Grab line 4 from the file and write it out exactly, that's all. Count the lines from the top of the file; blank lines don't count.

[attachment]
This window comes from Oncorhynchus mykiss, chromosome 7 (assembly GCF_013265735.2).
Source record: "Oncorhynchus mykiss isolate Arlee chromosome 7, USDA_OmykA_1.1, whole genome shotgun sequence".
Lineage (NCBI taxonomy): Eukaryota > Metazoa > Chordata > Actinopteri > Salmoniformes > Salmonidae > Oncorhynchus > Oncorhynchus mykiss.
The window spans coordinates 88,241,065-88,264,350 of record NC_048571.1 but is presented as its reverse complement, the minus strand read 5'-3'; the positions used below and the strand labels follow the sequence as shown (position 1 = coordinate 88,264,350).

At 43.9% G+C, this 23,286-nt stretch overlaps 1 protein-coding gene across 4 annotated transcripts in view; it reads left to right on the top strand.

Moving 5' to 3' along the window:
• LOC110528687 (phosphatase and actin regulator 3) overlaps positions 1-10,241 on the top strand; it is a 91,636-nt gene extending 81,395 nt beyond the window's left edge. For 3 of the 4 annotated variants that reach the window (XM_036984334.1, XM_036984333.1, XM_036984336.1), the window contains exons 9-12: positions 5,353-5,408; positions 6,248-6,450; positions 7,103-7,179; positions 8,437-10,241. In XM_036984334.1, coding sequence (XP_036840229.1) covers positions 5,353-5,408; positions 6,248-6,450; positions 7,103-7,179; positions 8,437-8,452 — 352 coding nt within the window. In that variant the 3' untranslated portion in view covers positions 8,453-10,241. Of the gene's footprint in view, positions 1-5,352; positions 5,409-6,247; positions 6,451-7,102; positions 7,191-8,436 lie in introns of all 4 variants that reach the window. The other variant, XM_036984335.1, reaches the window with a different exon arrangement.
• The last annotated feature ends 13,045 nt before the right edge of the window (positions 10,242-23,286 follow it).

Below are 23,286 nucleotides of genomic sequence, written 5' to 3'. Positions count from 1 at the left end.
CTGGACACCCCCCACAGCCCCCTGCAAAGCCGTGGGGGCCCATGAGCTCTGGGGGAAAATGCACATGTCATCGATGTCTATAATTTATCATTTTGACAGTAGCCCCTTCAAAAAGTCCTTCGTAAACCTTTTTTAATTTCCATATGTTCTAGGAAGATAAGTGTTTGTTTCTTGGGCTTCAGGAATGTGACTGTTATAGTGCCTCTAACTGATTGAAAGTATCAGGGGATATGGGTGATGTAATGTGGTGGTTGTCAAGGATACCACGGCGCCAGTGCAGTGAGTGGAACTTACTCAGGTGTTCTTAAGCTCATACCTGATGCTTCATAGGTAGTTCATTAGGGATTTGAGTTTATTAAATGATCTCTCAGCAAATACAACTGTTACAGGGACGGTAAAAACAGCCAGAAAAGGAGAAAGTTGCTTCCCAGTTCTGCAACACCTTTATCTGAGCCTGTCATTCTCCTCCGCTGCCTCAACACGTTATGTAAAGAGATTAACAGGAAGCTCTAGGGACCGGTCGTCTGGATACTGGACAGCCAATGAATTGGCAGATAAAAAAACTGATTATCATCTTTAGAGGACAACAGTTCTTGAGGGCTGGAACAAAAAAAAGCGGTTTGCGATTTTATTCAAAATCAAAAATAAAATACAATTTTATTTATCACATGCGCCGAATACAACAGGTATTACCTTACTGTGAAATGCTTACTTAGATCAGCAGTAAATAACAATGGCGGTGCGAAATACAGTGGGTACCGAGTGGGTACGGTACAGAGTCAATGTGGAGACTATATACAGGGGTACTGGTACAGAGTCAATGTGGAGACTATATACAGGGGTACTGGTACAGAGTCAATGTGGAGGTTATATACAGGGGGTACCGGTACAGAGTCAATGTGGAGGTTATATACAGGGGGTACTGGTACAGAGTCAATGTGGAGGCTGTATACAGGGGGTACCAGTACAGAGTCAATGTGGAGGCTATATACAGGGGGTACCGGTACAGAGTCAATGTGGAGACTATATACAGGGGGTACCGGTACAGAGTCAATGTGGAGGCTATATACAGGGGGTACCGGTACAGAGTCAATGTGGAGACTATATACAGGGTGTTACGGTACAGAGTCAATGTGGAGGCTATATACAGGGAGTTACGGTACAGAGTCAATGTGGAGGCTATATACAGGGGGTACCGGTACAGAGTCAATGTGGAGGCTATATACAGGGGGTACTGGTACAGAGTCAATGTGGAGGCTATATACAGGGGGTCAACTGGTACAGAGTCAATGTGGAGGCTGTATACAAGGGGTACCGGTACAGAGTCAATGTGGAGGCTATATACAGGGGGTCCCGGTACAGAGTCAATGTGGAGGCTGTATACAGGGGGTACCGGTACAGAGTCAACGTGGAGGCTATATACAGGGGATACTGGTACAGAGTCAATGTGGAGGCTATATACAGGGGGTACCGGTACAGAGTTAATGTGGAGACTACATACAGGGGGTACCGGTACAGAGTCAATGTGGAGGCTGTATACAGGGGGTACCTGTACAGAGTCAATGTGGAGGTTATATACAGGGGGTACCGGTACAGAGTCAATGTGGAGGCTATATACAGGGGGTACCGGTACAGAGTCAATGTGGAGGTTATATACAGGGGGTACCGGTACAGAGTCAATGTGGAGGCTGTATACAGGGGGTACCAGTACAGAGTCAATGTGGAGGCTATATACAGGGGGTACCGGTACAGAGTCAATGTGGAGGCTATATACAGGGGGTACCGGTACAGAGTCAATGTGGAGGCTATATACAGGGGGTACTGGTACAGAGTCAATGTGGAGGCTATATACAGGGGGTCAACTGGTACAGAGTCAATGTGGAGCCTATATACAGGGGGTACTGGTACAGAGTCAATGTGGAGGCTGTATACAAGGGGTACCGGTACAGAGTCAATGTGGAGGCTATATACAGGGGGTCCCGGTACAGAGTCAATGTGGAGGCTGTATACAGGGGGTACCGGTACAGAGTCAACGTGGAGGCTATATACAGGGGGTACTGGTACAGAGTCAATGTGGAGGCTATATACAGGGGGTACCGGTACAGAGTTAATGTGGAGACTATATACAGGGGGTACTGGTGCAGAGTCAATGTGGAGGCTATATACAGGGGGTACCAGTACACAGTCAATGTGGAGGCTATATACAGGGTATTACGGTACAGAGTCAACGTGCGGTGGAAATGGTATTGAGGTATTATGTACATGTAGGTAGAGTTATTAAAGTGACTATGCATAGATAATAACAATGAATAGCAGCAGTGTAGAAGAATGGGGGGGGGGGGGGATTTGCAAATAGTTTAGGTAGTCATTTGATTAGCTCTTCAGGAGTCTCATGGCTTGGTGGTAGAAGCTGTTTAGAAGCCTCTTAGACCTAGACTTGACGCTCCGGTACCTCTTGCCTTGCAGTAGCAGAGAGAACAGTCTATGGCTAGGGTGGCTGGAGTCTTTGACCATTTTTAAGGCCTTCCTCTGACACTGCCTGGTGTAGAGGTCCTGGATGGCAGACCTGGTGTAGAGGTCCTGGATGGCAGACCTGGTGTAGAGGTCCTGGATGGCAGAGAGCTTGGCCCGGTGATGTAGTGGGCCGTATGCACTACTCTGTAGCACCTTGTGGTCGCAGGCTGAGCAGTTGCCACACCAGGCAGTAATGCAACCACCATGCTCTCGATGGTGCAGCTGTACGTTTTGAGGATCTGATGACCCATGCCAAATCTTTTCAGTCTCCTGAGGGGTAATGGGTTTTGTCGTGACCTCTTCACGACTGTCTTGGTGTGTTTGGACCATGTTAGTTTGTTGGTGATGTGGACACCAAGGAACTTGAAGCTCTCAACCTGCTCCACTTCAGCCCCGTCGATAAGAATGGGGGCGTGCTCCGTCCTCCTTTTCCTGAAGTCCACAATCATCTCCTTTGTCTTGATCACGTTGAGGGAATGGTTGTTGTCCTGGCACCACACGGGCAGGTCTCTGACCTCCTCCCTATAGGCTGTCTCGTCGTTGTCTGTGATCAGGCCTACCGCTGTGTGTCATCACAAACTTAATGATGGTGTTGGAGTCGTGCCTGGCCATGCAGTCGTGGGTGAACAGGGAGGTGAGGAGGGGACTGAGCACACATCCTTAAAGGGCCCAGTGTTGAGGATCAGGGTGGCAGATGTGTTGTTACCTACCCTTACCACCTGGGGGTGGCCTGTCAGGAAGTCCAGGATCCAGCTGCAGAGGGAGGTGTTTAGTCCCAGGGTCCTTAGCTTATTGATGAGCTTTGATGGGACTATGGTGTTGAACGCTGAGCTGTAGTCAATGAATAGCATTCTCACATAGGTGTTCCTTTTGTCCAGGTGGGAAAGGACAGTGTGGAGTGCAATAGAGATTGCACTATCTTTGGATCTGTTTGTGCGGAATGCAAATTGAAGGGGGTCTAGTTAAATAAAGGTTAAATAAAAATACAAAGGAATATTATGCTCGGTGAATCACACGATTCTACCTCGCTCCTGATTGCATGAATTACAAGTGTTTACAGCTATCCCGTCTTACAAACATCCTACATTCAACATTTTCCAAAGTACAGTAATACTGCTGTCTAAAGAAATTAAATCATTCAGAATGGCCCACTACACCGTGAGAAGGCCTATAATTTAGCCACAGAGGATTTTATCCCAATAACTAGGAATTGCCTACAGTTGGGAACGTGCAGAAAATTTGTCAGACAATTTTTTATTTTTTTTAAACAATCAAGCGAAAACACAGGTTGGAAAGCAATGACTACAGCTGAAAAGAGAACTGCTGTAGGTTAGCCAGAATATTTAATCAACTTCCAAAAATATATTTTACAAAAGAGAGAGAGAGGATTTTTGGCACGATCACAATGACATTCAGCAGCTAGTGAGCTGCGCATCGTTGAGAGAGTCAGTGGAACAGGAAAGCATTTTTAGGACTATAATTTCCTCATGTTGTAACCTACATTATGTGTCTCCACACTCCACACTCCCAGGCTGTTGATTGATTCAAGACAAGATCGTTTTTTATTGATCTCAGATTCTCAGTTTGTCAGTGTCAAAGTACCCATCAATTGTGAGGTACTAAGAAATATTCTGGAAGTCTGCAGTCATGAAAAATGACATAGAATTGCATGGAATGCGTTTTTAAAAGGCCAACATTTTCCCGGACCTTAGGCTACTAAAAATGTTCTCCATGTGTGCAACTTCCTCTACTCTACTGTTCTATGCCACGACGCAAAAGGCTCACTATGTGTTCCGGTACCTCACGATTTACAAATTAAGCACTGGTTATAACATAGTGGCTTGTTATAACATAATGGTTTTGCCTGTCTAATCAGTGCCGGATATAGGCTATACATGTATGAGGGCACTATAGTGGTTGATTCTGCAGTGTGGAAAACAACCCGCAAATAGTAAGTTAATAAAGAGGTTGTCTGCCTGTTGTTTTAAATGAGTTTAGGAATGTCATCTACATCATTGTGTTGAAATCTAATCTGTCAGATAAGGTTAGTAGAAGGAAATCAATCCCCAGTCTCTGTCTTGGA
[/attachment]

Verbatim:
The window spans coordinates 88,241,065-88,264,350 of record NC_048571.1 but is presented as its reverse complement, the minus strand read 5'-3'; the positions used below and the strand labels follow the sequence as shown (position 1 = coordinate 88,264,350).